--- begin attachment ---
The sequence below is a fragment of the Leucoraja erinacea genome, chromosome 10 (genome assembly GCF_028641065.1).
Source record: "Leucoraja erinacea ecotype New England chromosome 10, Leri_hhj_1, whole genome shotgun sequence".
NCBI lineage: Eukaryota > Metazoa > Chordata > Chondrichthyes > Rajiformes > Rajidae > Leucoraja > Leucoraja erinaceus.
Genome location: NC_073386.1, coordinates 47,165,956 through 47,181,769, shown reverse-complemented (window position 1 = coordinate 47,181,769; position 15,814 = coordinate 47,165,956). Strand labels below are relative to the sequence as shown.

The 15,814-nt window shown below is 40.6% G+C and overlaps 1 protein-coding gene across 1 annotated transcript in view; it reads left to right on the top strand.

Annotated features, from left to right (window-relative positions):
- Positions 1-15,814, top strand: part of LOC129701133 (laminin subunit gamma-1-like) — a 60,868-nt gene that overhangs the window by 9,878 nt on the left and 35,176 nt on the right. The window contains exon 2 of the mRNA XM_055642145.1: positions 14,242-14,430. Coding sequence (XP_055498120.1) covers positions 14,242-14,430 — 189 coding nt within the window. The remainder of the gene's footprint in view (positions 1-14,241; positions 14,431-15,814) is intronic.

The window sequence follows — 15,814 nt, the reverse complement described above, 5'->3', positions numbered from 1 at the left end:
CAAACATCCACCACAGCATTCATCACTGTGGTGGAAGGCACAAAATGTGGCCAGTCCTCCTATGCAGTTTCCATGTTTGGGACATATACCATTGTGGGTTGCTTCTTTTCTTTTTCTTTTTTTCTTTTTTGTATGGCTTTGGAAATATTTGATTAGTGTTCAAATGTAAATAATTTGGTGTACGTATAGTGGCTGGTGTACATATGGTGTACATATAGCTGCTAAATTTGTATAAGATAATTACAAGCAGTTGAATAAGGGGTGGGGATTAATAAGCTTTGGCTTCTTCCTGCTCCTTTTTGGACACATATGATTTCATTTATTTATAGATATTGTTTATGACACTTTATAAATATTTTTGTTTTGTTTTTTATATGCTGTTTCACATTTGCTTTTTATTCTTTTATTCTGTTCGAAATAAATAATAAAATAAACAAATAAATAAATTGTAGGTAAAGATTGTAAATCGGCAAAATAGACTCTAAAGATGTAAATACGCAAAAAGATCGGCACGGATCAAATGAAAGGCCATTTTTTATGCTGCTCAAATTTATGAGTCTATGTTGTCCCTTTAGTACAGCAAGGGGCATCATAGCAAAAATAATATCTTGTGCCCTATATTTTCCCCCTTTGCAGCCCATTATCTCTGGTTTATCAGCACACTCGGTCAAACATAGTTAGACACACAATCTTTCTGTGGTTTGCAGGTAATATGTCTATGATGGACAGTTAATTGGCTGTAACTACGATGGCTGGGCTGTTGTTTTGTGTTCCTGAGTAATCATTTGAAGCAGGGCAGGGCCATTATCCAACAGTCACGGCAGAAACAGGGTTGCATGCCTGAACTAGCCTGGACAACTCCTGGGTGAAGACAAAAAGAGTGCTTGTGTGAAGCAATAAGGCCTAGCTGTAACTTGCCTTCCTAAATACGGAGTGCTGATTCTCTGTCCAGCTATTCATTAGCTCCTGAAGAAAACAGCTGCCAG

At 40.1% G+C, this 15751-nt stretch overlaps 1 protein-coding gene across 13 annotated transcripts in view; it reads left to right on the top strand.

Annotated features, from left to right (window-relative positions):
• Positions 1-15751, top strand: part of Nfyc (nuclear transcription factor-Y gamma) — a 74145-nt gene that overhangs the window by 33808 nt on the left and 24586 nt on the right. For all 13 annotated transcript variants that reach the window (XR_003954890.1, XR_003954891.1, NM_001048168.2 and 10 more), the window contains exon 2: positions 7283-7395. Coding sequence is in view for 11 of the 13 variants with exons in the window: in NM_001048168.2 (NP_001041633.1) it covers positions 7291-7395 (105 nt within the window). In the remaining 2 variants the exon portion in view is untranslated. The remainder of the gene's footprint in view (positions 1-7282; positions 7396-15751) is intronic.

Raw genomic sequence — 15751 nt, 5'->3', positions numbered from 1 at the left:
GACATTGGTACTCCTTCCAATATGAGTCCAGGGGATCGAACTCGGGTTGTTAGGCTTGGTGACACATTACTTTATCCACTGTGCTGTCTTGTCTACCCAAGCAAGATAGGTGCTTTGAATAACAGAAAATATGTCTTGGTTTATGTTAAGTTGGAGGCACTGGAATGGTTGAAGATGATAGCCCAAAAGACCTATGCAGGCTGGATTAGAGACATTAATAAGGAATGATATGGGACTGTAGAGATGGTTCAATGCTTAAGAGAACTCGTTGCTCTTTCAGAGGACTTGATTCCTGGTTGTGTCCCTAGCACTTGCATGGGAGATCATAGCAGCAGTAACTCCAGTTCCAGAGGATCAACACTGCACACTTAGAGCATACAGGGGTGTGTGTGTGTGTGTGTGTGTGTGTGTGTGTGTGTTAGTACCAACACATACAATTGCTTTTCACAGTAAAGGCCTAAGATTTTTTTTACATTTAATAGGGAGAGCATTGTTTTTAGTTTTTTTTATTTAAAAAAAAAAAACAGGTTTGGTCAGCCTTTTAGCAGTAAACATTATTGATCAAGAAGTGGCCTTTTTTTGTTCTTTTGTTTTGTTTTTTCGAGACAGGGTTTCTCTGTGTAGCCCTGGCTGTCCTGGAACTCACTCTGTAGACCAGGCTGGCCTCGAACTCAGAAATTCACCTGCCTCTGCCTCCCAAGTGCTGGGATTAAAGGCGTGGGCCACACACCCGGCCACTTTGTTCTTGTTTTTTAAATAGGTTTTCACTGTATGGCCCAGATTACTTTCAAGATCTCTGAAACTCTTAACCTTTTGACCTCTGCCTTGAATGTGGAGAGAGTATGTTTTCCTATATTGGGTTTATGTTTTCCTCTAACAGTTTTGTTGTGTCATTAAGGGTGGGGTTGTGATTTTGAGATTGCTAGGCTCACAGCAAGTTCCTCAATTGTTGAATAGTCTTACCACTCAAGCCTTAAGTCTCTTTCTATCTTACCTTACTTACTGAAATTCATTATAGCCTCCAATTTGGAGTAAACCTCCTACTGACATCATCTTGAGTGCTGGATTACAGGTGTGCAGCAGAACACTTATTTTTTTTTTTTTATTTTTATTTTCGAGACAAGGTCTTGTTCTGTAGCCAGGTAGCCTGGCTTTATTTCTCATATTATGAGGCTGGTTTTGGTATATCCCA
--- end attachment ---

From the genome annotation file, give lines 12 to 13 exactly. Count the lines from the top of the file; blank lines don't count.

• Positions 1-15751, top strand: part of Nfyc (nuclear transcription factor-Y gamma) — a 74145-nt gene that overhangs the window by 33808 nt on the left and 24586 nt on the right. For all 13 annotated transcript variants that reach the window (XR_003954890.1, XR_003954891.1, NM_001048168.2 and 10 more), the window contains exon 2: positions 7283-7395. Coding sequence is in view for 11 of the 13 variants with exons in the window: in NM_001048168.2 (NP_001041633.1) it covers positions 7291-7395 (105 nt within the window). In the remaining 2 variants the exon portion in view is untranslated. The remainder of the gene's footprint in view (positions 1-7282; positions 7396-15751) is intronic.

Raw genomic sequence — 15751 nt, 5'->3', positions numbered from 1 at the left: